On the way home from the Abbey of the Hills, I stopped through Webster, South Dakota because a friend recommended a visit to the round church there. It wasn’t too hard to spot the steeple as I drove into downtown from Highway 12 and it was worth it.
The Christ the King Catholic Church was dedicated in December 1966 and designed by Ralph R. Koch with Koch, Hazard, & Associates of Sioux Falls [in the AIA Directory for 1970 online]. The priest at the time, Father Mardian, and the building committee oversaw the construction. According to the church’s Centennial Directory in 1984, the design was chosen to draw eyes towards the altar and to reflect the tents of the Old Testament, which were places to encounter God.
The parish started in 1884 as St. Otto’s Parish. It was a German ethnic community and they requested a German-speaking priest that first year, Father Henry Mensing, who had immigrated with his parents and was ordained in Pierre, SD in 1884. He was responsible for organizing the construction of a church and leading ten additional mission churches. Their first church was built in 1888, school buildings in 1893 and 1911, and a convent for the teachers in 1960, the latter of which was remodeled in 1982 to serve as a parish center after the school closed. The new name, Christ the King, was chosen when they built the new church in 1966. According to a sign in the church, the bell tower was erected in 1978. It was built by Terry Gaikowski and posted the bell from the original St. Otto’s Church. [Source: Centennial Directory, Christ the King Catholic Church, Webster, South Dakota, 1984].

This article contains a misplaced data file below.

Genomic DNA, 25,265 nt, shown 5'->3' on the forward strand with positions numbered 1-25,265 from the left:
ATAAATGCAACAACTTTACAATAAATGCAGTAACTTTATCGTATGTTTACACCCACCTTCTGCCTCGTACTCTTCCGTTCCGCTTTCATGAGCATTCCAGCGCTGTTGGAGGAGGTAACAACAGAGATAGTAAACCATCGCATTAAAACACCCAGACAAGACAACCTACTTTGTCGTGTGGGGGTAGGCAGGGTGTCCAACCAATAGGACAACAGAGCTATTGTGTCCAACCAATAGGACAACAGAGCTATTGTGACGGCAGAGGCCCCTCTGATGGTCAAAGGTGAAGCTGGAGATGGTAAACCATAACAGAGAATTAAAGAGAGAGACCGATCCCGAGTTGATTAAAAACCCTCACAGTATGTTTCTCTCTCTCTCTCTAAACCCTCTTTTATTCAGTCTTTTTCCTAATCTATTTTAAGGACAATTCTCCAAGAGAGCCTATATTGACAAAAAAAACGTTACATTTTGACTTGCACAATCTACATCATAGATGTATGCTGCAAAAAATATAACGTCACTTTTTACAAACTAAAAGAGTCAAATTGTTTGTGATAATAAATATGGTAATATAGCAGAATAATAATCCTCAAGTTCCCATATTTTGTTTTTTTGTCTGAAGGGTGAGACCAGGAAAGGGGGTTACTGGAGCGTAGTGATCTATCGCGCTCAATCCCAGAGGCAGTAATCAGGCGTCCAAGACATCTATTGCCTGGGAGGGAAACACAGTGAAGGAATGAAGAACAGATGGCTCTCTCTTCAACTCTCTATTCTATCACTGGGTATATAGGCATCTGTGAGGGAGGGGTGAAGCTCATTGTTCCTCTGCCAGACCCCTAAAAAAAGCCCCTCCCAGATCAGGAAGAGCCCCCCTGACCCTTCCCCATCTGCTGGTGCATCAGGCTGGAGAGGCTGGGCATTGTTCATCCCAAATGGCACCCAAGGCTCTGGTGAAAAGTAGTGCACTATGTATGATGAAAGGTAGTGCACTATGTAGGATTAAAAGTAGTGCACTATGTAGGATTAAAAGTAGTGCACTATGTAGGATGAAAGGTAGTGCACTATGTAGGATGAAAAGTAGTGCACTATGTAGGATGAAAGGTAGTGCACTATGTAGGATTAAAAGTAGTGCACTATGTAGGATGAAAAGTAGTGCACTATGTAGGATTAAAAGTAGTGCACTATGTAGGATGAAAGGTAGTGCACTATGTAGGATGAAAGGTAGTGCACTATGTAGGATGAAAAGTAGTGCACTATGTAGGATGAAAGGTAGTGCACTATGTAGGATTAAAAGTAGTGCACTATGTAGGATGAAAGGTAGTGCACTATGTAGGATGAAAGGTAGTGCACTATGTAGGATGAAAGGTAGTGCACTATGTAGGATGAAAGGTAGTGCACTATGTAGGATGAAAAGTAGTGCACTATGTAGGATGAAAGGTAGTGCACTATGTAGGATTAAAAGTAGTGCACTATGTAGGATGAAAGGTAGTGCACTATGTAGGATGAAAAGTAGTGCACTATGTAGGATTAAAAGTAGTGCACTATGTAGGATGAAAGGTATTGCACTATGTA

The architect, Ralph Richard Koch, was born in 1928 in Omaha and graduated from the University of Nebraska in 1951. Moving to Sioux Falls, he worked for the architectural firm of Hugill, Blatherwick, Fritzel, & Kroeger until becoming a registered architect in 1957. He then worked for Howard Parezo before starting his own firm in 1961. Koch retired in 1992 and passed away in August 2014. In 1969, his partnership with Bob Hazard started a firm that is still active today. [Sources: obituary online, AIA Directory for 1970 online, memorial article on Koch-Hazard’s website, and Plain Design: Architecture on the Northern Plains. Sioux Falls SD: Koch-Hazard Architects, 2011].
And the photos… starting with the exterior:
Upon entering the church…
The incredible sanctuary… it’s circled by stained glass – the color is sort of blown out of the first two photos.